Championing share-in-savings contracts

At the recent Federal 100 gala, I ran into Ken Buck of the General Services

Administration's Federal Technology Service, who received an award for his

work promoting the use of share-in-savings contracting for information technology

systems. Not surprisingly, Ken was in a good mood. The Fed 100 accolade

no doubt helped raise his spirits for what has been a tough haul.

Share-in-savings remains one of the most attractive new ideas for increasing

the chances of success in developing IT systems. The basic idea is that

you pay for a new IT system all or partly by giving the vendor some percentage

of the savings the system produces. The greater the success of the vendor's

efforts, the greater the payment.

A failed project, however, pays the vendor little or nothing. It's like

a lawyer who takes a case for a contingency fee.

The government already uses such a system with debt collection contractors

and for promoting energy savings in federal buildings. It has also been

used for IT modernization projects at the state and local levels. But as

Ken Buck knows, it's been tough getting somebody to be the first to try

it for federal IT.

Share-in-savings contracting has gotten on the wrong track because federal

IT managers tend to see it as a way to fund projects for which they can't

get budget approval rather than as a way to give vendors incentives to improve

the success rate of projects.

Because projects with poor business cases have trouble receiving funding,

this produces a mind-set where the worst possible projects are considered

for a share-in-savings contract.

I am convinced, though, that Ken Buck's efforts will be crowned with

success. He has established a center for excellence at FTS to focus on innovative

incentive contracting arrangements such as share-in-savings. Ken's office

can provide expertise in developing business cases, statements of work and

contractual language, as well as help shepherd projects through Office of

Management and Budget approvals.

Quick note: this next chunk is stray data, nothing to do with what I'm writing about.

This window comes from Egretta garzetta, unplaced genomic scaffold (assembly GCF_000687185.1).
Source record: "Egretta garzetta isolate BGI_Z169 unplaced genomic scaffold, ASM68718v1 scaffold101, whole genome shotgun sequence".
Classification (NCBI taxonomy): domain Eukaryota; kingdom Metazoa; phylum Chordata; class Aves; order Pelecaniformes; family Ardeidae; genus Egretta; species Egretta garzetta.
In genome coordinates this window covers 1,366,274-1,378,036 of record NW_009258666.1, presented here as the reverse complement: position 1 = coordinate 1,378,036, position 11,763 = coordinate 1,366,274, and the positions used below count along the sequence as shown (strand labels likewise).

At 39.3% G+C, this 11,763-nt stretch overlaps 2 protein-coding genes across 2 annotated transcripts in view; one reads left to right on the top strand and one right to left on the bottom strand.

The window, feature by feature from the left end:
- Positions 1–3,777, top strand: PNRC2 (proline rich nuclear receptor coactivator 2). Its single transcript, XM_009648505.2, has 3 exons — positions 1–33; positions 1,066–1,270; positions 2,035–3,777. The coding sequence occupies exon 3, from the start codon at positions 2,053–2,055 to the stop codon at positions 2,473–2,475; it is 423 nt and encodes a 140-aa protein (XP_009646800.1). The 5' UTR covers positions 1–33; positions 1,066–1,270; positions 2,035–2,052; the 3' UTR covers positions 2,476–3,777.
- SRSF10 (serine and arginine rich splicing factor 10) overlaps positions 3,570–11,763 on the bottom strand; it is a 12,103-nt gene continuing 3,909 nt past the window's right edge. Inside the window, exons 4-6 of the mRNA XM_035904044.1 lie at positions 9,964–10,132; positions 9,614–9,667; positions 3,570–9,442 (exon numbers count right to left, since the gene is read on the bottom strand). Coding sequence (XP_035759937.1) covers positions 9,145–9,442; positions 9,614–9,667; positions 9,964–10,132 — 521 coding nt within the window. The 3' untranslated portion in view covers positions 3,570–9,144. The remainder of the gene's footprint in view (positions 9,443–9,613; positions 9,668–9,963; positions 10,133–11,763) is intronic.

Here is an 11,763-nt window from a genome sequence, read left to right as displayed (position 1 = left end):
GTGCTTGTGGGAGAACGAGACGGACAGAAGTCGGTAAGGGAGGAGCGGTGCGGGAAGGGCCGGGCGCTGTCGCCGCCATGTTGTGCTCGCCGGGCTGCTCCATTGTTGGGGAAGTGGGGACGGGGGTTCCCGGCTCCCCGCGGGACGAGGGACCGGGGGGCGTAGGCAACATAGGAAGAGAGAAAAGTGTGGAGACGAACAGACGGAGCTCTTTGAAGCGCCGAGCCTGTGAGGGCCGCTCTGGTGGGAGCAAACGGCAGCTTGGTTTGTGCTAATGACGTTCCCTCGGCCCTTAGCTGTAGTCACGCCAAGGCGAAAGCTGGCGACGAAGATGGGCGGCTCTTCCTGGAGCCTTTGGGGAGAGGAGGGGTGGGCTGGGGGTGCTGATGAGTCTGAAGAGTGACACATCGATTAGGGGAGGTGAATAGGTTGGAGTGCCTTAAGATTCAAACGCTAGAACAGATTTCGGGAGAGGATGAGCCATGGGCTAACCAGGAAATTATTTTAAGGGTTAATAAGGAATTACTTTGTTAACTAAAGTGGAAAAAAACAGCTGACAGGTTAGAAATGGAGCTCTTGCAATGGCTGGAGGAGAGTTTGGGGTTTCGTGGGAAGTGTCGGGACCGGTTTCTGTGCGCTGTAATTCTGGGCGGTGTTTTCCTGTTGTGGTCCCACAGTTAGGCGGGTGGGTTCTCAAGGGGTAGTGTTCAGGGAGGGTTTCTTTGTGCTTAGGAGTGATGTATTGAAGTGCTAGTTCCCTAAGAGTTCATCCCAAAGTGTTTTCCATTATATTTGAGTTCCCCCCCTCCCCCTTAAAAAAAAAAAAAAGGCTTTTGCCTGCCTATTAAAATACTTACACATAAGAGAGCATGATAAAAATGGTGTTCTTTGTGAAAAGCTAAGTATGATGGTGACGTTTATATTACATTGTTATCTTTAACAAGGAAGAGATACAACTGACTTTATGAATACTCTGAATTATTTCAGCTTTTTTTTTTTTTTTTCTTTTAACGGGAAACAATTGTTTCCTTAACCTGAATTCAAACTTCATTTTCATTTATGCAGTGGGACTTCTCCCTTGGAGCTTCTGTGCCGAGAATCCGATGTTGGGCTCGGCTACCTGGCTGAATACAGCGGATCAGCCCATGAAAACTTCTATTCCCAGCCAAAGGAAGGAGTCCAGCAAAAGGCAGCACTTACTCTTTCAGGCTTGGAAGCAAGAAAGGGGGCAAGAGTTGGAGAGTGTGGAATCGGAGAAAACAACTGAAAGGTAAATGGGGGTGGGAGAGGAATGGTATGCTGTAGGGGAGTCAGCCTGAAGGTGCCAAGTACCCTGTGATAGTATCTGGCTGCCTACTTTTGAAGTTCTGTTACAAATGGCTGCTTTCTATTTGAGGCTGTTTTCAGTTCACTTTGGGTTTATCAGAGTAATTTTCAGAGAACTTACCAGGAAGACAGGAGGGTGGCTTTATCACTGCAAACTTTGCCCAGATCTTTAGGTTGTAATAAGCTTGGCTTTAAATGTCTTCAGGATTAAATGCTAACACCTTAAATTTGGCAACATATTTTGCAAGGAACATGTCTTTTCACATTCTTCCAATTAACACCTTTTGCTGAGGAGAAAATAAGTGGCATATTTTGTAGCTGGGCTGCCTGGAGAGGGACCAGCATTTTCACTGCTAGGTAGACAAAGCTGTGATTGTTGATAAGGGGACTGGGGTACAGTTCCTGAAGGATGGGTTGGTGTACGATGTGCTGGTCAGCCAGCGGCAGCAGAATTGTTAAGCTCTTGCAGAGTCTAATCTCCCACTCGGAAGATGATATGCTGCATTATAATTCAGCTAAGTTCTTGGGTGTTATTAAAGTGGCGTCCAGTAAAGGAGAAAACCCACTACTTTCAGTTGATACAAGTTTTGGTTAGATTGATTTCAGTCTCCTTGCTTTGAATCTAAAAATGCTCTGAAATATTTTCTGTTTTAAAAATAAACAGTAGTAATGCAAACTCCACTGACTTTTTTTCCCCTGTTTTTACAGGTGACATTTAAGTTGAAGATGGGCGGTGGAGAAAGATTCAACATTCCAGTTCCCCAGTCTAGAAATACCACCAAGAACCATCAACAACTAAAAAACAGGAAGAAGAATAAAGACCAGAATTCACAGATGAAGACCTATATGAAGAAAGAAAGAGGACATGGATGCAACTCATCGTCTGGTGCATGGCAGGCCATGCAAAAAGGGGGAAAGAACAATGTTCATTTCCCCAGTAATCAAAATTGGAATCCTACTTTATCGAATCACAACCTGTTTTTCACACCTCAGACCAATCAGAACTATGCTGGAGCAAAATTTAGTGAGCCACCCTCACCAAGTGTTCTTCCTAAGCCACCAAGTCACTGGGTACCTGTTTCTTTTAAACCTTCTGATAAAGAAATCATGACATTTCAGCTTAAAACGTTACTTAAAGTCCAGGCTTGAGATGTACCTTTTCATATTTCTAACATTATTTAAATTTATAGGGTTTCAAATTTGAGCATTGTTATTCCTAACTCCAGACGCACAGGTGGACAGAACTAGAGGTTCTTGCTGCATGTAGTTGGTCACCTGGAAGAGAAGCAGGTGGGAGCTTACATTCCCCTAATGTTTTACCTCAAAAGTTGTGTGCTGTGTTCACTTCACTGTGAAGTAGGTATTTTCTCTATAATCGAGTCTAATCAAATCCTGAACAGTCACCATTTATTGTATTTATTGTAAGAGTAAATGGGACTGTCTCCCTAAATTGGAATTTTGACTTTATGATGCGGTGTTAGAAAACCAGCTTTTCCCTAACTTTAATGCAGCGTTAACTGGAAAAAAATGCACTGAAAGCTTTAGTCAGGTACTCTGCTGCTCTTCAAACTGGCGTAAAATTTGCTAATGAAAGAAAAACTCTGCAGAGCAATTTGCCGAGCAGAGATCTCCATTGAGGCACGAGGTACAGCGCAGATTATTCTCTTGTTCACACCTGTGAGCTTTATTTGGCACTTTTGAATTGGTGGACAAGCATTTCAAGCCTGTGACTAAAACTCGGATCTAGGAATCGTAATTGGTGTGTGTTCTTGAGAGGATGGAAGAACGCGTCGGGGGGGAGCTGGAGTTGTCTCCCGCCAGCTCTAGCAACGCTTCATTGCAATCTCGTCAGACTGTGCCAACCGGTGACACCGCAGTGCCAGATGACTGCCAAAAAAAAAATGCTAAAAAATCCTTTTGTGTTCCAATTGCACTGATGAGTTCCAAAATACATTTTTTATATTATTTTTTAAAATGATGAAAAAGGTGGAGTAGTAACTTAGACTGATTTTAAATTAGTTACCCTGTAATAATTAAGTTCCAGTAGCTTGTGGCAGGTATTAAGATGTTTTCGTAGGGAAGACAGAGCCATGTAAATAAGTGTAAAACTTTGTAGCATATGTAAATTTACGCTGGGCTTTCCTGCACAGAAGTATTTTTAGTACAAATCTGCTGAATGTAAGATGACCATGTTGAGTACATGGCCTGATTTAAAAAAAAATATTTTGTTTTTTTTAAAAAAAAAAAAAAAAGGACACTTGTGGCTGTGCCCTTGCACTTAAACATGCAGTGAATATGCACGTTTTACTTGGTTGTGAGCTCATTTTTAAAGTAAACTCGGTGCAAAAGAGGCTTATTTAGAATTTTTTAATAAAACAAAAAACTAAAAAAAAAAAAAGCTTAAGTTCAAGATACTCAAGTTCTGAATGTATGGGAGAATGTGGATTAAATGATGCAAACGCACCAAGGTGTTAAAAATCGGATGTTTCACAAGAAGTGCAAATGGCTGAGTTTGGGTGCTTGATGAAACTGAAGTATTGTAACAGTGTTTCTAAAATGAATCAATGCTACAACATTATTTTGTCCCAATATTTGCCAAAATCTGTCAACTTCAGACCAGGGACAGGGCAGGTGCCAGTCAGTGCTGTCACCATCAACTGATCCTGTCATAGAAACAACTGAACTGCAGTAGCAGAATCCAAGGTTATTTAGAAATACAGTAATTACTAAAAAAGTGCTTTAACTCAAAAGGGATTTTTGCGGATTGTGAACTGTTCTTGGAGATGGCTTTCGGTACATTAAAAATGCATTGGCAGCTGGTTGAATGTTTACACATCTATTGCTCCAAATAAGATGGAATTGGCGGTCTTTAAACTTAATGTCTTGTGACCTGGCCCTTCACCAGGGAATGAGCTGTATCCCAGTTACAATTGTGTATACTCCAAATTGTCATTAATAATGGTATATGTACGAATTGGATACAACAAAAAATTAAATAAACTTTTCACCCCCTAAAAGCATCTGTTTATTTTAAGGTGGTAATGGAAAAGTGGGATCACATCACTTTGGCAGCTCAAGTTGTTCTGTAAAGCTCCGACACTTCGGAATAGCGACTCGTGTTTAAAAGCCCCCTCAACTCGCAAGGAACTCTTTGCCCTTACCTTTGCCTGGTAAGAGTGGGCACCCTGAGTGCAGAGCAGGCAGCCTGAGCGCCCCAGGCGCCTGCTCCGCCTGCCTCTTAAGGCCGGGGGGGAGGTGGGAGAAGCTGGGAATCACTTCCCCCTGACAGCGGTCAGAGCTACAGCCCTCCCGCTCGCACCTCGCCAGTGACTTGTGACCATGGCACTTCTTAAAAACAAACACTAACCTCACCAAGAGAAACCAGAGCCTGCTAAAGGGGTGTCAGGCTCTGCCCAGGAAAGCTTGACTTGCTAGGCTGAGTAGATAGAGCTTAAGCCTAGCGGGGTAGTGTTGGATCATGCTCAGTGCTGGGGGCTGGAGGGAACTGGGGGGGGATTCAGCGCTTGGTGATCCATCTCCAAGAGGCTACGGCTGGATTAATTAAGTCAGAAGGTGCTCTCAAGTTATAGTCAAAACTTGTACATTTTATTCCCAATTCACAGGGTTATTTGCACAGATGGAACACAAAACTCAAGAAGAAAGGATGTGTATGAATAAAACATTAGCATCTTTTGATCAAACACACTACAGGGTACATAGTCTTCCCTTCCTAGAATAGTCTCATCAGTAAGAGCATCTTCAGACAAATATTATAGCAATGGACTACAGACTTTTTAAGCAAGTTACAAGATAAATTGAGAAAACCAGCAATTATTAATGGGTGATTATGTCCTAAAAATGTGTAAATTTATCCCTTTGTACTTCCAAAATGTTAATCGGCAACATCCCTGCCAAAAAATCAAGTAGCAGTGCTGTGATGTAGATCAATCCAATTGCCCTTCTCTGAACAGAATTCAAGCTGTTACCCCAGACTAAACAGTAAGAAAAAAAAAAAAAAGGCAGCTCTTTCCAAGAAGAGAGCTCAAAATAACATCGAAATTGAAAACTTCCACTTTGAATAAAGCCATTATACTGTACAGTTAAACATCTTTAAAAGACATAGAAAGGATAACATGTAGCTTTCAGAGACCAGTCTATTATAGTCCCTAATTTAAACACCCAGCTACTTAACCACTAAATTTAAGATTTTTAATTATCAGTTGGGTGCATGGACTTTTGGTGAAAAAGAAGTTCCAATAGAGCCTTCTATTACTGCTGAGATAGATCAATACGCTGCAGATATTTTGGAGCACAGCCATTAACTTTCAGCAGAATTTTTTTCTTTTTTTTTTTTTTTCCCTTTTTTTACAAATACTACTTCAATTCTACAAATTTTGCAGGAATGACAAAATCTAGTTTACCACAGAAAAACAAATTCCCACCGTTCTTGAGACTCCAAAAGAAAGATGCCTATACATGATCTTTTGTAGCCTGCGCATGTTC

Ken also has good ties to share-in- savings supporters on the Hill,

who are eagerly awaiting the first federal IT share-in-savings projects.

His office is planning to develop a list of contractors who have experience

doing share-in-savings contracting. Because it's important that the first

projects succeed, I hope Ken limits that list to a few vendors with demonstrated

expertise in the area.

Several share-in-savings possibilities are in the pipeline, and we may

see a breakthrough soon. One agency is in the advanced stages of hammering

out a share-in-savings deal with a vendor to modernize the agency's major

service delivery systems.

Also, the program manager for one of the most important IT modernization

efforts going on right now told me that his agency is considering a share-in-savings

approach as a part of the agency's effort.

And Dan Chenok, Bruce McConnell's successor as head of IT policy at

OMB, told me that he would love to see some good share-in-savings projects

that he can shepherd through the system.

Ken Buck is in this for the long haul, and that's good news for all

of us.

—Kelman was the administrator of the Office of Federal Procurement Policy

from 1993 to 1997. He is now Weatherhead Professor of Public Management

at Harvard's Kennedy School of Government.

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